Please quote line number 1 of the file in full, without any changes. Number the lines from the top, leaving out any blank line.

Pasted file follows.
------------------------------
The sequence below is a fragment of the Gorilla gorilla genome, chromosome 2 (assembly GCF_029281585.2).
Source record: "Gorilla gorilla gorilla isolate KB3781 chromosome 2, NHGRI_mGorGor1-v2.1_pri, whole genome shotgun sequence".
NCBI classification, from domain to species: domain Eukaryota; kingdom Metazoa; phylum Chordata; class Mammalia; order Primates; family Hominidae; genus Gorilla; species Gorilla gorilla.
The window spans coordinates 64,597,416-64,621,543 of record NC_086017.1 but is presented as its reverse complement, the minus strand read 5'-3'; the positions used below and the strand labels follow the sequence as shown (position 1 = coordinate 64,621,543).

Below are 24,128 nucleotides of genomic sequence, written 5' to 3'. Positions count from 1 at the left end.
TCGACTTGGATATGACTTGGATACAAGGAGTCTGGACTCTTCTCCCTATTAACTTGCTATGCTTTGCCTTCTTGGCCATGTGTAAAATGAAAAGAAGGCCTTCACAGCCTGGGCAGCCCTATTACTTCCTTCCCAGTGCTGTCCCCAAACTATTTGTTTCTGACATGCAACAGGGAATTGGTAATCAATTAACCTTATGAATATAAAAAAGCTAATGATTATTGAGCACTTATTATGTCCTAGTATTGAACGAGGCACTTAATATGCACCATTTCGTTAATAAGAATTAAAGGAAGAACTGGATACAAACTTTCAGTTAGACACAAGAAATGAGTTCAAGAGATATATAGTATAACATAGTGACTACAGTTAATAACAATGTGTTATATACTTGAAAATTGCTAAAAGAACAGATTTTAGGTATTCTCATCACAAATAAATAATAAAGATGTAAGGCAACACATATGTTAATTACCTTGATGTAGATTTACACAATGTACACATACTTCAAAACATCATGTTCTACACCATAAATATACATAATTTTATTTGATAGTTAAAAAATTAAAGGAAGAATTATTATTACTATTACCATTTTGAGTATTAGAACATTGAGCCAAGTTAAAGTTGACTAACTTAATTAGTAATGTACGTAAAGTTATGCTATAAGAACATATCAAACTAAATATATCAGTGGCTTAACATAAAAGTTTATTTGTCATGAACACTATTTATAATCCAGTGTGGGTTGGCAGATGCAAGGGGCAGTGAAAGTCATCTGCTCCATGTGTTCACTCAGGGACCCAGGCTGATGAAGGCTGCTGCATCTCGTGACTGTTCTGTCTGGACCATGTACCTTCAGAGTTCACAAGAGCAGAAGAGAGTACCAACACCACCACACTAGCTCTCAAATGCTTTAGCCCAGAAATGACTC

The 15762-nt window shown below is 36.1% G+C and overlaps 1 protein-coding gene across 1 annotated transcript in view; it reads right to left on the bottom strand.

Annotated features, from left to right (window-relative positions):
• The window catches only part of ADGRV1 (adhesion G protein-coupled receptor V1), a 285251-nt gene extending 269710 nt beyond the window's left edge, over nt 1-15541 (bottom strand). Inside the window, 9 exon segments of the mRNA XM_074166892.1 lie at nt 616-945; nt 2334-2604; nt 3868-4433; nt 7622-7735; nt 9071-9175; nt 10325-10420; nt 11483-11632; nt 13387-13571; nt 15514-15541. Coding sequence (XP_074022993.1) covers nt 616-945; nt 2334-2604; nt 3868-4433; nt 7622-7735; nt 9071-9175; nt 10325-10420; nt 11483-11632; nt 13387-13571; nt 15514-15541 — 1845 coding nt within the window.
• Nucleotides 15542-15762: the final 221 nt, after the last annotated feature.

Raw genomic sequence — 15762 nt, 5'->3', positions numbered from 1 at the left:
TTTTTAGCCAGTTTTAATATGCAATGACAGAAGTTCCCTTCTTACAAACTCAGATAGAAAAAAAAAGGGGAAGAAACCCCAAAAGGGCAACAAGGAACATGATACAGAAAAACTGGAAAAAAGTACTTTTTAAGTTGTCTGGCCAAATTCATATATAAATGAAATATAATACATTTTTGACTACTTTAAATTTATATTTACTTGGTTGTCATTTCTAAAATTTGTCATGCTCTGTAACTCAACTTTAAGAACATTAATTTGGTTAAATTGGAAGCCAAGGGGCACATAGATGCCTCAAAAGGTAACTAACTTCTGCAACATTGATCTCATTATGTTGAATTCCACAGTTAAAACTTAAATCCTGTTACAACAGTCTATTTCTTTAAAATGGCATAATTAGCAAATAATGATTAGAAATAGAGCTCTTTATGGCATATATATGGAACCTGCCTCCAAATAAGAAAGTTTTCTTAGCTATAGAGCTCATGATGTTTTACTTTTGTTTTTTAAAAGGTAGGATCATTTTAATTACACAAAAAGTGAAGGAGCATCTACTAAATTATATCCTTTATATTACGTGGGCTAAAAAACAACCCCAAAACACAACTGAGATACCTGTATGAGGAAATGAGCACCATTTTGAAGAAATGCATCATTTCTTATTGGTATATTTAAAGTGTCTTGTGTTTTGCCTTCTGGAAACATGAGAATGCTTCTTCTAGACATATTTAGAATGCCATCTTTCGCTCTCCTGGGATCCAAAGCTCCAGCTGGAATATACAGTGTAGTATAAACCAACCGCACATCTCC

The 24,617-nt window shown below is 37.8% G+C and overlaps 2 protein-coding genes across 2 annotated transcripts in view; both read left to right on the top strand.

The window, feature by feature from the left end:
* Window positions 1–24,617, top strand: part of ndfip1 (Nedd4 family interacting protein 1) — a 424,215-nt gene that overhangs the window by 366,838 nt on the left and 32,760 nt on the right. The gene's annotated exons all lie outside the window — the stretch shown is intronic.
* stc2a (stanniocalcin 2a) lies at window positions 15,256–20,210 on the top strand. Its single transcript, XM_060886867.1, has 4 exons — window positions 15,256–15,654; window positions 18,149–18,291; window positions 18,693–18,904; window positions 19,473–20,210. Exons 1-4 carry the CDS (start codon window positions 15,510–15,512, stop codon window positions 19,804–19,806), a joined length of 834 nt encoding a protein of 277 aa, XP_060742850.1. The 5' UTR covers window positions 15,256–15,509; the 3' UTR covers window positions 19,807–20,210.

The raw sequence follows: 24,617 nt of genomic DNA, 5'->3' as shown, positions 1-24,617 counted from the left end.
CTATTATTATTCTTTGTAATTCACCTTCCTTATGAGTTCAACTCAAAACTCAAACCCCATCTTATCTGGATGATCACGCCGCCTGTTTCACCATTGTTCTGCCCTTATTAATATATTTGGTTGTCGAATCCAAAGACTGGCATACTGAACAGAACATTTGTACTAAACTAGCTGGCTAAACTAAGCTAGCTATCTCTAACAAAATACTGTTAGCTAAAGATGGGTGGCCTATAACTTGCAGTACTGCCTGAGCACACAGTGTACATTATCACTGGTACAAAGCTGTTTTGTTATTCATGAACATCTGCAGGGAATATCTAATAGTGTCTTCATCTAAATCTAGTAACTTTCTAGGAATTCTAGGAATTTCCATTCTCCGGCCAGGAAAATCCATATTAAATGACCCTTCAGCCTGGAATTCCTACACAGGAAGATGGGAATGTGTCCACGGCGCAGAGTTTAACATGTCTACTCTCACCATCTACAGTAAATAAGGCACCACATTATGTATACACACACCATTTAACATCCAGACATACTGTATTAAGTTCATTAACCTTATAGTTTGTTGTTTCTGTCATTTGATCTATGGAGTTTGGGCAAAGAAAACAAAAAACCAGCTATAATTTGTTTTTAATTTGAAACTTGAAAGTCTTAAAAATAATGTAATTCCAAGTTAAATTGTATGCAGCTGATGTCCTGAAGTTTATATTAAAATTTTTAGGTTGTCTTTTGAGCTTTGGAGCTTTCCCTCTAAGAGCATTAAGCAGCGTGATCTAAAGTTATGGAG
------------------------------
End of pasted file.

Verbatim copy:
The sequence below is a fragment of the Gorilla gorilla genome, chromosome 2 (assembly GCF_029281585.2).